I mean during COVID I have never felt so old. I have never felt frightened, but during that COVID I can understand how people, when you’re isolated, how you can just go in on yourself. Because I think I cried right through COVID. And I have never done that in my life. I have never done that in my life because we are always out … doing this and doing that, but then you couldn’t do anything and I was like, “I can’t cope with this”. I had never been told in my life what I had to do apart from when I was a kid, and I hated every single part of it. I can understand now how people feel who are stuck in a house and can’t get out [female, age 74]
It is easy to see how the loss of social connection and community support really added to health problems caused by Coronavirus itself. A key lesson from the pandemic is not to overlook the importance of being connected and involved with people and places for a healthy mind and body.
Case study: At the Library
At The Library is a great example of… doing something different with a familiar community space and supporting community members of all ages to make it even more their own. Activities that use the senses and creativity have led to new friendships, new confidence and for some new work or volunteer roles.
At the Library is an award-winning programme of activities developed as a collaboration between artists, librarians, volunteers, and the local community. Some examples include Chopping Club, where participants gather to prepare and share food; the Kitchen Table Collective which is gradually producing a community dinner service; Stitch – a sustainable making and mending club; and Colour of Pomegranates, which is a group facilitated by the Red Cross and Venus for women who are newly arrived in the UK and want to learn English, develop friendships, and feel supported.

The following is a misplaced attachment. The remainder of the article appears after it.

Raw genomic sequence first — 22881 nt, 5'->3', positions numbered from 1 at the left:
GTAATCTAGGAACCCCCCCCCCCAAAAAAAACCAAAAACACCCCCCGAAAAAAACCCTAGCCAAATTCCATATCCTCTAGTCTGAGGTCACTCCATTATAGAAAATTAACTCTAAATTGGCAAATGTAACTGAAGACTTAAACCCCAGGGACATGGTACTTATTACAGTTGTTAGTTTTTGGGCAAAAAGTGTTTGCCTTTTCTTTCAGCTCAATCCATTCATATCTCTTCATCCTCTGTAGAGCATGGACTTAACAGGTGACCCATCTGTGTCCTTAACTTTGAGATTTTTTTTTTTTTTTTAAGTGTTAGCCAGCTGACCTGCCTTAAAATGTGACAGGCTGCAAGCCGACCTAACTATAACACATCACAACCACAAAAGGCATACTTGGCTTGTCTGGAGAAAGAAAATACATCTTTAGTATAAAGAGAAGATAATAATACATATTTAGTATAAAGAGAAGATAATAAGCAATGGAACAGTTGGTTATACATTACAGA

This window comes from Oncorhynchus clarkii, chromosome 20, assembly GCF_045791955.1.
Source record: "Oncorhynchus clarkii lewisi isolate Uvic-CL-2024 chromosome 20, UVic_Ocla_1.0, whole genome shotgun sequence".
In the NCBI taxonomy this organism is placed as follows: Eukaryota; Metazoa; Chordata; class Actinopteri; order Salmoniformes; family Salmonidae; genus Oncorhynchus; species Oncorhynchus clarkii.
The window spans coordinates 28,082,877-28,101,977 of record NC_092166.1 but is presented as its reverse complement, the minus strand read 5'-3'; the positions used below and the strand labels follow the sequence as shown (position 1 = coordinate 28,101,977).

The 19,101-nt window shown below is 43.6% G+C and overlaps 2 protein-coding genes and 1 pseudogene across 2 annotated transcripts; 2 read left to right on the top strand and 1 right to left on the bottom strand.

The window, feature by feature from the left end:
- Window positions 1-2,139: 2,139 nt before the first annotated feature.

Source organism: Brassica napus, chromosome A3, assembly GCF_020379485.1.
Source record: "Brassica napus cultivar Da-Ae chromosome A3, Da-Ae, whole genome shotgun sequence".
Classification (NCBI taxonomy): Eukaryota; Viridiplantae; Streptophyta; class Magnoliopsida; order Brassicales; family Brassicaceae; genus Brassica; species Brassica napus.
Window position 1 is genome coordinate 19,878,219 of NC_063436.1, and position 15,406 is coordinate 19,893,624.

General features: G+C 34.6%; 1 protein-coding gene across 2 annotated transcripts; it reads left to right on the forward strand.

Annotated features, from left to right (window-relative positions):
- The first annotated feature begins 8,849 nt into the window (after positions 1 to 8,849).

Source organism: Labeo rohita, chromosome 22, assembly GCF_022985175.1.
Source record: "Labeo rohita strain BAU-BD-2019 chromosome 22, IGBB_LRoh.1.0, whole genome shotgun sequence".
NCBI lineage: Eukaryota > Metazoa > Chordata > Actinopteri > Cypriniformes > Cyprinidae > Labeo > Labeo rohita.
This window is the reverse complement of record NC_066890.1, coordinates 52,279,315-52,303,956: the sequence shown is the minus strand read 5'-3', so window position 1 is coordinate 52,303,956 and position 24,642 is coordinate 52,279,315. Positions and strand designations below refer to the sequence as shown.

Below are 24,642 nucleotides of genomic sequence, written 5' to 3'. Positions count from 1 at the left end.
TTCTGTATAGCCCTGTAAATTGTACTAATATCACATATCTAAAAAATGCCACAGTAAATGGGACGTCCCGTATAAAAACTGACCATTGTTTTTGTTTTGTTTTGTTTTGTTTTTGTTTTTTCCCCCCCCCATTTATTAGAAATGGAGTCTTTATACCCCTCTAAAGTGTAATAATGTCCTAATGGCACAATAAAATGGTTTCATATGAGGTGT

At the Library is based in Bootle and Crosby libraries and aims to deepen the relationship between libraries and the wider community, act as a truly inclusive space, and help people to grow new skills, confidence, and connections.
The core group of participants includes people from ‘all walks of life; the retired, elderly, those who can’t work for health reason, parents home schooling their children and some members who are long term unemployed or who have never worked….’ Participants commented,
‘The project got me back from COVID....encouraging my individuality – social support.’
‘Being retired and living alone, At The Library has been valuable to me from the point of view of combatting loneliness, enjoying company and people to meet and talk to.’
‘There is shame in feeling lonely, but, human beings, we need two things: we need connection, and it needs to feel real. That's kind of what's embodied by these projects because it does feel very real.’
Healthy places to live well
Sefton’s health and wellbeing strategy 2020-25 spells out three ambitions under the Age Well heading and one that applies to all ages equally.